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In the freshman year, the students work with artistic methods that help express moods of great contrast: pencil, black crayon, scratchboard and relief printing. The illusion of space and form in a drawing requires a vocabulary of tone description. The white of the paper is affected by a multitude of marks and textures as the students attempt to find the nuances of grays between the contrasts of black and white. Scratchboard technique demands a pace slow enough to reveal the image desired and yet dramatic enough to capitalize on the limitations of the medium. The presence of gray is illusionary, formed as the black coating is removed to reveal the white beneath. The creation of linoleum block prints builds on these expressive qualities of high contrast.

An exploration of relief carving in wood later in the year develops an understanding of the role light plays in sculpture medium and introduces a process also subtractive in nature but one which demands different skills and attention from the students.

History through Art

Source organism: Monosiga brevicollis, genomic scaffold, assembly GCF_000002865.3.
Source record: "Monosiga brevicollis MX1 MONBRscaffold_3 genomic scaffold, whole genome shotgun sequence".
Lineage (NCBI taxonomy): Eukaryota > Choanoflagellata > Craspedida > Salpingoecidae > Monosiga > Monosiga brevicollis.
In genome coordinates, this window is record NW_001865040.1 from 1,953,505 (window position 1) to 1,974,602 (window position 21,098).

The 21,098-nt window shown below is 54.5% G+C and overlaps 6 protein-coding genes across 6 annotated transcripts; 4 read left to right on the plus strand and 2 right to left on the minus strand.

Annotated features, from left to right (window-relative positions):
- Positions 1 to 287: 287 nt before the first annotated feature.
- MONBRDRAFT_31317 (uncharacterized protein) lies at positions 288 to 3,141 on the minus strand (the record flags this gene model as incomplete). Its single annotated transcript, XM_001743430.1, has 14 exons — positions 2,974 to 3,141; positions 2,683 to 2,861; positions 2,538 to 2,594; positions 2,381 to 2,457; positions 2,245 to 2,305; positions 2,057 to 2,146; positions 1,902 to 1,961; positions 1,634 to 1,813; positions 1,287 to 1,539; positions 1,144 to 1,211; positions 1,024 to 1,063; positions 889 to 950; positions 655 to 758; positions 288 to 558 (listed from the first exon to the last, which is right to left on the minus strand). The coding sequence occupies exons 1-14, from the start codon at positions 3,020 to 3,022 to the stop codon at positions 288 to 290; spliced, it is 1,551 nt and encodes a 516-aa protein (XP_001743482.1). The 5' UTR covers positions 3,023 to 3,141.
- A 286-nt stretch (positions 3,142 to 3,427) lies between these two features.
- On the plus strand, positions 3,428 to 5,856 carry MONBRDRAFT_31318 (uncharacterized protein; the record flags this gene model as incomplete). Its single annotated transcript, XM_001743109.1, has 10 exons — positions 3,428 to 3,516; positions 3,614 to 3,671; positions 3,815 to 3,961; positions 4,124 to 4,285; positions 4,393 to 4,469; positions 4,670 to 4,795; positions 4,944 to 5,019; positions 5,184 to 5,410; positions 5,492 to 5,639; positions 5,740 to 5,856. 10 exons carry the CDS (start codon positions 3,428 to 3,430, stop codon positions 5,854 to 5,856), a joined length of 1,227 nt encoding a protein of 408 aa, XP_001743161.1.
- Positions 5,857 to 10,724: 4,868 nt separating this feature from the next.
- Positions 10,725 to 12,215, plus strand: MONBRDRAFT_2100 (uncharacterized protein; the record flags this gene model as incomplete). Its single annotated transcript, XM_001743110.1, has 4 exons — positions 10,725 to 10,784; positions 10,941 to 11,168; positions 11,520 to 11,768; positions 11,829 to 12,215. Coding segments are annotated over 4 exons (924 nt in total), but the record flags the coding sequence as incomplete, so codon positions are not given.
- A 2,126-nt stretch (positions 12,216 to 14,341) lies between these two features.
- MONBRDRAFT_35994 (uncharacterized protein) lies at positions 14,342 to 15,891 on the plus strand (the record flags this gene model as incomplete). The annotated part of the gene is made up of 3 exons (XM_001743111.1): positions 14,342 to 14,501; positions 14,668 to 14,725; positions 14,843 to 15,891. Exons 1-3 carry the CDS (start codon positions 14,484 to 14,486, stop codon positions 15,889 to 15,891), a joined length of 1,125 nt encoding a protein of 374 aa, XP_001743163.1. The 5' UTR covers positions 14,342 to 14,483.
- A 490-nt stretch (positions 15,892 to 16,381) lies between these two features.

The Ninth Grade studies history through the art of the Stone Age, ancient Egypt, ancient Greece, ancient Rome, the early Christians, the Renaissance in northern and southern Europe, the Baroque and the 19th and 20th Centuries. Students learn to see artworks of each culture as symbolic of the consciousness of the people in a particular place at a given time.

Clay Sculpture

This course introduces the tools, techniques and processes used to create basic clay sculptures, primarily vessels. Students utilize additive and subtractive methods including pinch, coil, hollowing, and slab construction. Form, texture and the fundamentals of glazing are explored. The history of clay sculpture and pottery is covered as well as vocabulary and the works of prominent artists in the field.


The students learn to knit or refresh their knitting skills by making a small stuffed toy made of commercial yarn. Students prepare raw sheep’s wool for spinning, a process that includes washing, carding and color blending various kinds of wool. Next, they create order out of chaos by learning to spin the cleaned and combed wool into yarn on a drop spindle. When they have mastered that tool, they move to spinning on a spinning wheel and learning to ply two threads together. As a final project, each student knits or crochets something from their handspun wool.


Students reinforce and expand upon the woodworking skills previously established by creating a personal box, with attention to certain mechanical and aesthetic requiremnts. Students learn to use the plough plane and coping saws, as well as other tools to help them create tightly fitting joints and carvings. They also practice the art of sanding and applying finish.


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